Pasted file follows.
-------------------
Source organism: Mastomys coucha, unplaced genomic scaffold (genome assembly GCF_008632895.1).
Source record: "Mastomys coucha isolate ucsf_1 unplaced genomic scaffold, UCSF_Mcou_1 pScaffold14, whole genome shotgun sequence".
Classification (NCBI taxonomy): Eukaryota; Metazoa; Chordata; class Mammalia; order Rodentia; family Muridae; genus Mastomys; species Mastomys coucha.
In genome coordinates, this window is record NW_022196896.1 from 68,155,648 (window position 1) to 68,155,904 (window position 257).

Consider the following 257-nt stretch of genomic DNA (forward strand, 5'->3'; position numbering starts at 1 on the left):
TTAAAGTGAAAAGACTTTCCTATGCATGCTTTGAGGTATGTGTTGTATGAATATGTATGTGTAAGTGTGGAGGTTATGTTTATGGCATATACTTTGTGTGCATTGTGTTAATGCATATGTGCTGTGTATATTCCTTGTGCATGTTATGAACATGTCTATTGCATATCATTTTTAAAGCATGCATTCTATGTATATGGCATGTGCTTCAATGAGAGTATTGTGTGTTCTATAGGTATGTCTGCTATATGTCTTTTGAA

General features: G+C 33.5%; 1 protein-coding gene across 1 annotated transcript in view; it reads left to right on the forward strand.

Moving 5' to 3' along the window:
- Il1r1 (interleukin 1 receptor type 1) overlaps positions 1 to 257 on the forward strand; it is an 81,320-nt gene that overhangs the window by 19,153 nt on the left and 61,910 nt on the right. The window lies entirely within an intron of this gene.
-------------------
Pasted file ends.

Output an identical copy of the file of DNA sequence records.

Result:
Source organism: Mastomys coucha, unplaced genomic scaffold (genome assembly GCF_008632895.1).
Source record: "Mastomys coucha isolate ucsf_1 unplaced genomic scaffold, UCSF_Mcou_1 pScaffold14, whole genome shotgun sequence".
Classification (NCBI taxonomy): Eukaryota; Metazoa; Chordata; class Mammalia; order Rodentia; family Muridae; genus Mastomys; species Mastomys coucha.
In genome coordinates, this window is record NW_022196896.1 from 68,155,648 (window position 1) to 68,155,904 (window position 257).

Consider the following 257-nt stretch of genomic DNA (forward strand, 5'->3'; position numbering starts at 1 on the left):
TTAAAGTGAAAAGACTTTCCTATGCATGCTTTGAGGTATGTGTTGTATGAATATGTATGTGTAAGTGTGGAGGTTATGTTTATGGCATATACTTTGTGTGCATTGTGTTAATGCATATGTGCTGTGTATATTCCTTGTGCATGTTATGAACATGTCTATTGCATATCATTTTTAAAGCATGCATTCTATGTATATGGCATGTGCTTCAATGAGAGTATTGTGTGTTCTATAGGTATGTCTGCTATATGTCTTTTGAA

General features: G+C 33.5%; 1 protein-coding gene across 1 annotated transcript in view; it reads left to right on the forward strand.

Moving 5' to 3' along the window:
- Il1r1 (interleukin 1 receptor type 1) overlaps positions 1 to 257 on the forward strand; it is an 81,320-nt gene that overhangs the window by 19,153 nt on the left and 61,910 nt on the right. The window lies entirely within an intron of this gene.